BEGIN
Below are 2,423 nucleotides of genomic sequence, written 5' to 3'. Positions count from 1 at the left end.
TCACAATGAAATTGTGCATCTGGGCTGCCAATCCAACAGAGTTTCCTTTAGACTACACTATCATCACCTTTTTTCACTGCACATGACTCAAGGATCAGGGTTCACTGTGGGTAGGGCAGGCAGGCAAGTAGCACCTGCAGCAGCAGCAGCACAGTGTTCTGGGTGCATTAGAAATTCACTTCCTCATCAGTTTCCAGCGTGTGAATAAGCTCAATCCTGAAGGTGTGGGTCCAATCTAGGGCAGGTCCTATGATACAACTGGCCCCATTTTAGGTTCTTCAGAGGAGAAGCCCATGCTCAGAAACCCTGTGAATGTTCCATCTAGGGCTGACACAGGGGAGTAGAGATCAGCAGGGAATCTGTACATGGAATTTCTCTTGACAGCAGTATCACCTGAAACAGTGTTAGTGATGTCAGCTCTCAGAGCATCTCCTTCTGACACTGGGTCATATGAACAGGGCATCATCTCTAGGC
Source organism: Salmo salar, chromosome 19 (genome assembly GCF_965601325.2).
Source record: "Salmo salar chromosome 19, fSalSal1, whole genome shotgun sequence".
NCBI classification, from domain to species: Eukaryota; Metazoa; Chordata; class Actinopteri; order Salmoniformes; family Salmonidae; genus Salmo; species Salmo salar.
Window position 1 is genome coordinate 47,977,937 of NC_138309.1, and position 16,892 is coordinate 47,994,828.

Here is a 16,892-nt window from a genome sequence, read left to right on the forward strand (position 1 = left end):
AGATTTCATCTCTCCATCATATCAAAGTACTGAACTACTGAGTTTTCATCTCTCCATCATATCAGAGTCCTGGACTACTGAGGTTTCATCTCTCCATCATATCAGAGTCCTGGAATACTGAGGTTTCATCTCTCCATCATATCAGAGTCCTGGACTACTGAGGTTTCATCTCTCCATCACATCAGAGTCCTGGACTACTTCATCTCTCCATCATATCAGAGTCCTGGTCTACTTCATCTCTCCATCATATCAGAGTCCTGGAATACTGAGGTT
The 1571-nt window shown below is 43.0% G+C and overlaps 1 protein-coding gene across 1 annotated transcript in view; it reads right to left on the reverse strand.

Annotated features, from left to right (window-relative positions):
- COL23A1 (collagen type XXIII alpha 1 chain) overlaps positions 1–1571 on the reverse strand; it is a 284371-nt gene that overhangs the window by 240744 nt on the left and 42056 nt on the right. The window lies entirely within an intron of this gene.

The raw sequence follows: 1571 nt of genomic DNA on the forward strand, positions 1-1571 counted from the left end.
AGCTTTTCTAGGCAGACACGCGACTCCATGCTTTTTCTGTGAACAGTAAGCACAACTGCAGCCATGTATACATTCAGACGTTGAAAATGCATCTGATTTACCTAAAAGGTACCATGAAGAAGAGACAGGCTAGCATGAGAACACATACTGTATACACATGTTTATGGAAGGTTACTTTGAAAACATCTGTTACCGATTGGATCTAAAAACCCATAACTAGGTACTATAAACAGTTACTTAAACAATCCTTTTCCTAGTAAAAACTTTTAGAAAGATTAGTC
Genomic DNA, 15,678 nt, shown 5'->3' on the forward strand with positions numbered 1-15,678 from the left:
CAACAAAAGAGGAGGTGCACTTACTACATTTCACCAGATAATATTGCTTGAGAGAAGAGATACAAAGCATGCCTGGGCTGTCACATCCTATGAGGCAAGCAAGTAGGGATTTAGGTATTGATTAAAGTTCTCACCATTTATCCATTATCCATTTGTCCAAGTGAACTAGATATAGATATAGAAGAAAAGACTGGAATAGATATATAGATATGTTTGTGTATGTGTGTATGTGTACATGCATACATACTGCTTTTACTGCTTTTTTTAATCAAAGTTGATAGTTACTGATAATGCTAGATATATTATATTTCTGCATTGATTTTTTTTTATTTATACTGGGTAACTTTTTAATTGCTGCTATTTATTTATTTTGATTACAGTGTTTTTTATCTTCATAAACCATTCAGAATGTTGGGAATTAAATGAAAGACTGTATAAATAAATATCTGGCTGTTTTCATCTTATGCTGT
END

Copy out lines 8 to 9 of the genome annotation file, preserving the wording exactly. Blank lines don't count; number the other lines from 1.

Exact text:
AGATTTCATCTCTCCATCATATCAAAGTACTGAACTACTGAGTTTTCATCTCTCCATCATATCAGAGTCCTGGACTACTGAGGTTTCATCTCTCCATCATATCAGAGTCCTGGAATACTGAGGTTTCATCTCTCCATCATATCAGAGTCCTGGACTACTGAGGTTTCATCTCTCCATCACATCAGAGTCCTGGACTACTTCATCTCTCCATCATATCAGAGTCCTGGTCTACTTCATCTCTCCATCATATCAGAGTCCTGGAATACTGAGGTT
The 1571-nt window shown below is 43.0% G+C and overlaps 1 protein-coding gene across 1 annotated transcript in view; it reads right to left on the reverse strand.